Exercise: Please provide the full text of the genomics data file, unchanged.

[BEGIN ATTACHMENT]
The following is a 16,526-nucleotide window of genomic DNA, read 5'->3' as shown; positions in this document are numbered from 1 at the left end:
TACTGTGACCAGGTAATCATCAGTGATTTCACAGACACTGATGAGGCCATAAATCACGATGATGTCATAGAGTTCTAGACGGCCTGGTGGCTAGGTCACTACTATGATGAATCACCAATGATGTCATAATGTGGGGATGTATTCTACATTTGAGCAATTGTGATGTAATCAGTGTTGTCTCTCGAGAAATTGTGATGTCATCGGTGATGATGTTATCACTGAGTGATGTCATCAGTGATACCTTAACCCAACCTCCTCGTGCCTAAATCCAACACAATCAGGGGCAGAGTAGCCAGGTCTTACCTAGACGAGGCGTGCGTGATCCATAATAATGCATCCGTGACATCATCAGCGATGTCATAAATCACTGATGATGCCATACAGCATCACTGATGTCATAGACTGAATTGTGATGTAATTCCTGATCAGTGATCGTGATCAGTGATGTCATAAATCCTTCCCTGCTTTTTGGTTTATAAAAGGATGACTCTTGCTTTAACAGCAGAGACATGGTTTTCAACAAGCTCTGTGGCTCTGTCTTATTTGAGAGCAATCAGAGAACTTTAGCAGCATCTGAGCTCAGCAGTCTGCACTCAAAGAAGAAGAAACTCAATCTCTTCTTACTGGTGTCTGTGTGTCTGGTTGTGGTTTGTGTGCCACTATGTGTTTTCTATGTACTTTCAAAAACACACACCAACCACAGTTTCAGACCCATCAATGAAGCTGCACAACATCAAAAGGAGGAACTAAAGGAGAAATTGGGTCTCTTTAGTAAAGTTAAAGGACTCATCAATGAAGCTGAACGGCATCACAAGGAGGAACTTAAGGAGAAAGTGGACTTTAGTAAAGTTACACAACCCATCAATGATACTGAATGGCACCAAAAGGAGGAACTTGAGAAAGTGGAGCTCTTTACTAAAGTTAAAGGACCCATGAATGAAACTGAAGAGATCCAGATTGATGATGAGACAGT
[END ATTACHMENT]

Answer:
The following is a 16,526-nucleotide window of genomic DNA, read 5'->3' as shown; positions in this document are numbered from 1 at the left end:
TACTGTGACCAGGTAATCATCAGTGATTTCACAGACACTGATGAGGCCATAAATCACGATGATGTCATAGAGTTCTAGACGGCCTGGTGGCTAGGTCACTACTATGATGAATCACCAATGATGTCATAATGTGGGGATGTATTCTACATTTGAGCAATTGTGATGTAATCAGTGTTGTCTCTCGAGAAATTGTGATGTCATCGGTGATGATGTTATCACTGAGTGATGTCATCAGTGATACCTTAACCCAACCTCCTCGTGCCTAAATCCAACACAATCAGGGGCAGAGTAGCCAGGTCTTACCTAGACGAGGCGTGCGTGATCCATAATAATGCATCCGTGACATCATCAGCGATGTCATAAATCACTGATGATGCCATACAGCATCACTGATGTCATAGACTGAATTGTGATGTAATTCCTGATCAGTGATCGTGATCAGTGATGTCATAAATCCTTCCCTGCTTTTTGGTTTATAAAAGGATGACTCTTGCTTTAACAGCAGAGACATGGTTTTCAACAAGCTCTGTGGCTCTGTCTTATTTGAGAGCAATCAGAGAACTTTAGCAGCATCTGAGCTCAGCAGTCTGCACTCAAAGAAGAAGAAACTCAATCTCTTCTTACTGGTGTCTGTGTGTCTGGTTGTGGTTTGTGTGCCACTATGTGTTTTCTATGTACTTTCAAAAACACACACCAACCACAGTTTCAGACCCATCAATGAAGCTGCACAACATCAAAAGGAGGAACTAAAGGAGAAATTGGGTCTCTTTAGTAAAGTTAAAGGACTCATCAATGAAGCTGAACGGCATCACAAGGAGGAACTTAAGGAGAAAGTGGACTTTAGTAAAGTTACACAACCCATCAATGATACTGAATGGCACCAAAAGGAGGAACTTGAGAAAGTGGAGCTCTTTACTAAAGTTAAAGGACCCATGAATGAAACTGAAGAGATCCAGATTGATGATGAGACAGT